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I want to grab some financial data from sites like http://www.fxstreet.com/rates-charts/currency-rates/

up to now I'm using liburl to grab the sourcecode and some regexp search to get the data, which I afterwards store in a file.

Yet there is a little problem: On the page as I see it in the browser, the data is updated almost each second. When I open the source code however the data I'm looking for changes only every two minutes. So my program only gets the data with a much lower time-resolution than possible.

I have two questions:

(i) How is it possible that a source-code which remains static over two minutes produces a table that changes every second? What is the mechanism?

(ii) How do I get the data with second time-resolution, i.e. how do I read out such a changing table thats not shown in the sourcecode.

thanks in advance, David

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2 Answers 2

You can use the network panel in FireBug to examine the HTTP requests being sent out (typically to fetch data) while the page is open. This particular page you've referenced appears to be sending POST requests to http://ttpush.fxstreet.com/http_push/, then receiving and parsing a JSON response.

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ok, that seems to be the answer to my question (i) -- the page does it using JSON or whatever. what about question (ii) -- how do I retrieve the data? thanks –  davidhigh Aug 24 '11 at 19:40

try sending POST request to http://ttpush.fxstreet.com/http_push/connect, and see what you get

it will continuously load new data


you can use liburl or python, it doesn't really matter. Under HTTP, when you browse the web, you send GET or POST requests. Go to the website, open the Developer Tools (Chrome)/firebug(firefox plugin) and you will see that after all the data is loaded, there's a request that doesn't close - it stays open.

When you have a website and you want to fetch data continuously, you can do it in a few techniques:

  • make separate requests (using ajax) every few seconds - this will open a connection for each request, and if you want frequent data updates - it's wasteful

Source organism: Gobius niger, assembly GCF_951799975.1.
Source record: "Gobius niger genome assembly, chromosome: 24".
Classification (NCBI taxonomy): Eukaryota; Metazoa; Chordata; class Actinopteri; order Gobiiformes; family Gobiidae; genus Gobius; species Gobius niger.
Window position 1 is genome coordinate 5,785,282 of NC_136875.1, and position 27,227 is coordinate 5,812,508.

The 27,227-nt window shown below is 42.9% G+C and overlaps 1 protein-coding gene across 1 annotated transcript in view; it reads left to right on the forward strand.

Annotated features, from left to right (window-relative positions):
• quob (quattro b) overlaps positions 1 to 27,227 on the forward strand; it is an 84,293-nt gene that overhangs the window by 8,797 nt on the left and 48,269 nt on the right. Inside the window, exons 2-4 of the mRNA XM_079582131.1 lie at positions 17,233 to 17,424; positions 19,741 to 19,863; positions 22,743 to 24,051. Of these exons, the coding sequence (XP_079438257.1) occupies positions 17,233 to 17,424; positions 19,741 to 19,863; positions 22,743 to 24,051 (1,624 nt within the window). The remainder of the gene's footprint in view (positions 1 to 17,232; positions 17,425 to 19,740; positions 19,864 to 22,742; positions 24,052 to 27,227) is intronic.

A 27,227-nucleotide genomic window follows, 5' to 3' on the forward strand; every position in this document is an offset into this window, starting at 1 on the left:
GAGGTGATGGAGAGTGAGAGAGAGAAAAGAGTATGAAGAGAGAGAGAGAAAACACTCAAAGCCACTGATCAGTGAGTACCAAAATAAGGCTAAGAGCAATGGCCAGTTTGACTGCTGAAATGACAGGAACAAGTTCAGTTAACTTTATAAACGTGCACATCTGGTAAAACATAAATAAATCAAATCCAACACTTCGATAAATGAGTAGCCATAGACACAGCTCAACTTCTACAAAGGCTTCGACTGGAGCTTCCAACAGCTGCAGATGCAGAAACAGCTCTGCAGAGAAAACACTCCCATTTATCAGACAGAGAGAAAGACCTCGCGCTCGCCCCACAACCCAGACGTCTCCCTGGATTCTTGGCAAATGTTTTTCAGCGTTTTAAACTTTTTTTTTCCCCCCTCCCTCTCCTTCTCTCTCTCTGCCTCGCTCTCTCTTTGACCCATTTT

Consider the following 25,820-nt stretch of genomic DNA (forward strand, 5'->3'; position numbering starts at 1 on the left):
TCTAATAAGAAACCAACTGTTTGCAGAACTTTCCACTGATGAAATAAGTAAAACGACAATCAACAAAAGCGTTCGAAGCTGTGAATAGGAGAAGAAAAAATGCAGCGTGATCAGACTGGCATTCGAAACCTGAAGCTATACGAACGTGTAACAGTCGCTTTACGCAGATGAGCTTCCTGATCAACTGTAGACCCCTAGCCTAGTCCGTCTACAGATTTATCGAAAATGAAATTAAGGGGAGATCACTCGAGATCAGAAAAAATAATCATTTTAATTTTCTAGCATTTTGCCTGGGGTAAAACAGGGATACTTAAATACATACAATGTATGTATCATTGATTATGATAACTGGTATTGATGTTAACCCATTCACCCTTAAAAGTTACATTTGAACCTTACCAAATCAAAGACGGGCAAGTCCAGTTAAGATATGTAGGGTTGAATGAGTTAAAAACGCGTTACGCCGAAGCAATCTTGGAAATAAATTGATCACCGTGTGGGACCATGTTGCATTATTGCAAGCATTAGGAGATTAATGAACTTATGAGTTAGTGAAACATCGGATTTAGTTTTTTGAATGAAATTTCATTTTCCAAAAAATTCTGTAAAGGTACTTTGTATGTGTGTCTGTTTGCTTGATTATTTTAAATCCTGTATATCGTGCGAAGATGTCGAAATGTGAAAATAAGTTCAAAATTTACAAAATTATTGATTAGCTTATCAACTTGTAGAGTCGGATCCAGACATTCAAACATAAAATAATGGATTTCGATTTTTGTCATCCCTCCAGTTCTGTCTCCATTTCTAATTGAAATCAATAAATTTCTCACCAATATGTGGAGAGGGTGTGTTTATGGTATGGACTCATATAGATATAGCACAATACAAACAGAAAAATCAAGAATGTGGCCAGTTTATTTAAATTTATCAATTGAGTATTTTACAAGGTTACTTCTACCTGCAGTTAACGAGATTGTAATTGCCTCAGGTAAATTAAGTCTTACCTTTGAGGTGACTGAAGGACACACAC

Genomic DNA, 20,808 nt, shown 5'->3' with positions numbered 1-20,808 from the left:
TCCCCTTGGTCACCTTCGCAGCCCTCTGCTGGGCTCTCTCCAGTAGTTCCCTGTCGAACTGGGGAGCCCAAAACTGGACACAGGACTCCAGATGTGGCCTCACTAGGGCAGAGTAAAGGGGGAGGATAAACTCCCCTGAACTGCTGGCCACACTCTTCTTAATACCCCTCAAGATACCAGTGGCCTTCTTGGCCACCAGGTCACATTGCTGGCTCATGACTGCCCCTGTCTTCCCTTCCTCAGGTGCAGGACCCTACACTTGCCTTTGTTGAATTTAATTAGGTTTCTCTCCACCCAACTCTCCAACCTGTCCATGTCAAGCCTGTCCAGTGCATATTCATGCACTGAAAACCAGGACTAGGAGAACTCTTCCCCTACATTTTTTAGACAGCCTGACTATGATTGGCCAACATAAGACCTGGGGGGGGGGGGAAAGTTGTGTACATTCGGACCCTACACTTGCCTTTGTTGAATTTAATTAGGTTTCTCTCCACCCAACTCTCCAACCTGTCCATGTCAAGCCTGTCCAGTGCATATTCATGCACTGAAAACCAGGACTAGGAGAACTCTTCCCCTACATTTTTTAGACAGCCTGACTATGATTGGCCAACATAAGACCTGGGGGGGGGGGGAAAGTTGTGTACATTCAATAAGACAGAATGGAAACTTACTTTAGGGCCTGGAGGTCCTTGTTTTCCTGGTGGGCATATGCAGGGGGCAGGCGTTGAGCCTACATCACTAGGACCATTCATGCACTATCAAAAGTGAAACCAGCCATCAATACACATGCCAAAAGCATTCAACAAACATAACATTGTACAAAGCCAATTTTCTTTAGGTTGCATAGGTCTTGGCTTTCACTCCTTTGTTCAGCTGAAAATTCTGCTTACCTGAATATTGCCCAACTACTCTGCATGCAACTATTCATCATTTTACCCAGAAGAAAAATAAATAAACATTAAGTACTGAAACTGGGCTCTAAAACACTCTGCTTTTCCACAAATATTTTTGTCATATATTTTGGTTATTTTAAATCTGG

• use long polling or server polling - make 1 request that fetches the data. it stays open, and flushes data to the socket (to your browser) whenever it needs. the TCP connection remains open. When the connection times out - you can reopen it. It's more effective than the above normally - but the connection remains open.
  • use XMPP or some other protocol (not HTTP) - used mainly on chats, like facebook/msn i think., probably google's and some others.

the website you posted uses the second method - when it detects a POST request to that page, it keeps the connection open and dumps data continuously. What you need to do is make a POST request to that page, you need to see which parameters (if any) are needed to be sent. It doesn't matter how you make the request, as long as you send the right parameters.

you need to read the response with a delimiter - probably every time they want to process data, they send \n or some other delimiter.

Hope this helps. If you see that you still can't get around this let me know and i'll get into more technical details

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thanks, but can you give me a little more details? with what shall I try to send POST request, and why to this address (it contains only a single line)? does it work with liburl or with python? what can I expect to obtain? –  davidhigh Aug 24 '11 at 19:59

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